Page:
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Is restaurant grilled cheese as good as homemade?

Noah Devereaux, www.visualmumbling.com

Cheddar and mozzarella on brioche, with house-made tomato soup and curried pumpkin seeds from Queens Kickshaw in New York.

Can a grilled cheese sandwich made at a restaurant beat a good ol’ homemade, American cheese-and-white-bread classic whipped up by the loving hands of mom (or yourself)? Absolutely not, says food writer Josh Ozersky.  In a Time magazine column, Ozersky bashes the concept of a grilled cheese centered eatery, saying bluntly that “this restaurant concept will never work out.” He goes on to assert that grilled cheese “may be the most perfect of all American foods” and fussing with the traditional style is a recipe for a disastrous meltdown. In this excerpt, he explains why:

…as the judges recently told another aspiring grilled-cheese franchiser on America's Next Great Restaurant, to carry the weight of a restaurant concept, the sandwich needs to have what entrepreneurs call "added value": something that will make it worthwhile to the consumer to seek it out instead of just making it at home. So, inevitably, the white bread gets swapped out for some fancier, coarser, denser substance that will obscure and distort the sandwich's taste. The American cheese, whose supernatural meltability, evenness and quick-setting viscosity make the whole thing possible, gets replaced with waxy, greasy cheddar, smoked Gouda or whatever; and the thin, even coat of fat, which suffuses the delicate airiness of the white bread, gets tinkered with as well.

There are several grilled cheese purveyors around the country, from food trucks, to restaurants and even a former “guerrilla grilled cheese" monger who had loads of customers fiending for his sandwiches. We asked a few of them to share why they think they can hold up to Mom’s cooking.

Cheeseboy, Boston, Mass.
“We actually agree with many of the points in the article -- grilled cheese is a perfect food and that is why we've modeled the Cheeseboy business on classic, old-fashioned grilled cheese sandwiches,” says spokesperson Hilary Allard. “We've just opened our fourth location and plan to open five more this year. To Mr. Ozersky's point, the universal familiarity of grilled cheese has supported our success -- it's a touch of home comfort in the middle of the day that customers can enjoy at the office, at the mall or on a train.”

American Grilled Cheese Kitchen, San Francisco
"We brand ourselves as a gourmet grilled cheese restaurant," says co-owner Nate Pollack. "What we serve is difficult to make; It's not just bread, butter and cheese." One of the restaurant's most popular sandwiches is the Jalapeno Popper, which features French levain bread, salted butter, local Monterey Jack cheese, local chevre and an apricot-jalapeno relish that takes three days to make. For grilled cheese purists who would say his sandwiches aren't technically grilled cheese, Pollack says, "That's a totally valid opinion. But it's still a delicious sandwich. If your definition of grilled cheese is white bread, butter and American cheese, then you shouldn't be going to a restaurant for that -- it's very difficult for a restaurant to compete with grandma for a sandwich she can make in a few minutes. What we do is very labor intensive and something most people can't do at home."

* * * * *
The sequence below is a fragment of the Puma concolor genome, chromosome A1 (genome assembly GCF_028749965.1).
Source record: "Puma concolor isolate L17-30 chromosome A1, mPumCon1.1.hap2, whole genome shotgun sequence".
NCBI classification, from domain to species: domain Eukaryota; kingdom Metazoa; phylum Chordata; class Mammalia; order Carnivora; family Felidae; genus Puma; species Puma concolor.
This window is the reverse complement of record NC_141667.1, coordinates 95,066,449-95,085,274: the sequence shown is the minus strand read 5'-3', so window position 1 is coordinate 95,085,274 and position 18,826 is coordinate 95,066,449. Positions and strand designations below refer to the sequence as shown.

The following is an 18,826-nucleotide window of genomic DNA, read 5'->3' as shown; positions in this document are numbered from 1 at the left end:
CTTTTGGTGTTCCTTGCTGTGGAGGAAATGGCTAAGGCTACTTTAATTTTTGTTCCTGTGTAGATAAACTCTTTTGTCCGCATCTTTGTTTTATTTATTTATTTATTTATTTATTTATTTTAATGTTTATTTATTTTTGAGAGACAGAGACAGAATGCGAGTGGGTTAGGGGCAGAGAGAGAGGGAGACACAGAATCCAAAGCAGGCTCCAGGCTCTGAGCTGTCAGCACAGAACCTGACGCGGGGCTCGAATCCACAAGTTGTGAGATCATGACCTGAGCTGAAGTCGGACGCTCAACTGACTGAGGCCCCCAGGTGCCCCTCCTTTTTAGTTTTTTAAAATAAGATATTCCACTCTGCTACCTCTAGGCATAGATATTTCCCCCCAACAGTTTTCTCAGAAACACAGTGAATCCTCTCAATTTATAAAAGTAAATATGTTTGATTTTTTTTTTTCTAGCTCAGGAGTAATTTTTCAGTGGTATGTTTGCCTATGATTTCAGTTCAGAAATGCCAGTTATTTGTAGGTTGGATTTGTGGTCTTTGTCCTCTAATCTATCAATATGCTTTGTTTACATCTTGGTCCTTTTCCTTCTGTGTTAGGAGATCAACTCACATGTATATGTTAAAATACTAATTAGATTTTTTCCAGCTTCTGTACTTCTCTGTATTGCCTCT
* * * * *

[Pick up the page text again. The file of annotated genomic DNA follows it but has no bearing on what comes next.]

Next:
Queens Kickshaw, Long Island City, New York
“The first question that comes to our mind upon reading Ozersky's piece is, what is homemade?” says Jennifer Lim, who co-owns the eatery with her husband Ben. “For Ben, homemade meant his stepfather's grilled cheese sandwich was an open face with Swiss cheese, caramelized onions and sauerkraut. We're sure that there are many mothers and fathers who continue to experiment with different varieties of grilled cheeses. We try to make our sandwich elements from scratch as much as possible, using good quality ingredients. Our sandwiches have been inspired by the great variety of cuisines in Queens. We offer people variety, from the classic grilled cheese (cheddar and mozzarella, with tomato soup) to open-faced sandwiches and fresh veggie accompaniments,” she says, adding that “Creativity is key in life.”

The Grilled Cheese Truck, Los Angeles 
We definitely agree that it can be challenging to deliver the perfect grilled cheese," write owners Michele Grant and Dave Danhi in a statement. "But we would also assert that the idea of what makes a melt perfect can be subjective – while all of them start with those three magic ingredients: bread, butter and cheese, for each person, the elements that make a grilled cheese that takes them back to their childhood can be (and often are) very different." And as for sticking only to those three ingredients, they add that, "We think this is a pretty limited (and limiting) view. First off he’s left out the most important ingredient; the ingredient that grandmothers and mothers have been including for decades and we put first into every melt we make -- the genuine love for this all time favorite comfort food. We make each sandwich just the way grilled cheeses have been made for decades -- on a griddle (no fancy microwaves or panini presses) and work hard to make sure that each sandwich had that perfect crunch when you take that first bite. That’s what keeps each one of our 70,000 plus followers coming back again and again."

What do you think? Can restaurants make a grilled cheese that's better than what you can make at home relatively cheaply? Will hungry (or lazy) customers keep clamoring for more?